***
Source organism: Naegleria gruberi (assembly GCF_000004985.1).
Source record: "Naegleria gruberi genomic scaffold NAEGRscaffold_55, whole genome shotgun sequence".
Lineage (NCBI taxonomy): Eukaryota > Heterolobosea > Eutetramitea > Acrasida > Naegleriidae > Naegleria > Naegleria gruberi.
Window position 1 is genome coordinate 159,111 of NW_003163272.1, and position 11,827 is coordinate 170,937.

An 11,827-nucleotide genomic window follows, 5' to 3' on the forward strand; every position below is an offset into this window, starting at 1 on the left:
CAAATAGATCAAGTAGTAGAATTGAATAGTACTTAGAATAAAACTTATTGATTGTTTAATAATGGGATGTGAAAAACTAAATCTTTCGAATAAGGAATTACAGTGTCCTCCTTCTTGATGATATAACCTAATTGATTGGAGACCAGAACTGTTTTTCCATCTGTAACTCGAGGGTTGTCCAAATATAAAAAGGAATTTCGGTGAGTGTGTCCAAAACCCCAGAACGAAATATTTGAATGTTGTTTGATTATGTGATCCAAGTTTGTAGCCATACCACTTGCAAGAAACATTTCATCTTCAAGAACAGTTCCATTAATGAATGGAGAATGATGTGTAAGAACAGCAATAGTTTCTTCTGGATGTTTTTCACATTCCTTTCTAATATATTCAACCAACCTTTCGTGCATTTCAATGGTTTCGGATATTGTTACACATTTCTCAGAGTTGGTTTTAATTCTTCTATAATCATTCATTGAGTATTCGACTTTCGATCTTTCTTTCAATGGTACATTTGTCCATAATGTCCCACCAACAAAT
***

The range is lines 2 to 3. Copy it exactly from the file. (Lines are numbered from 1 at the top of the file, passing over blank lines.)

Source record: "Naegleria gruberi genomic scaffold NAEGRscaffold_55, whole genome shotgun sequence".
Lineage (NCBI taxonomy): Eukaryota > Heterolobosea > Eutetramitea > Acrasida > Naegleriidae > Naegleria > Naegleria gruberi.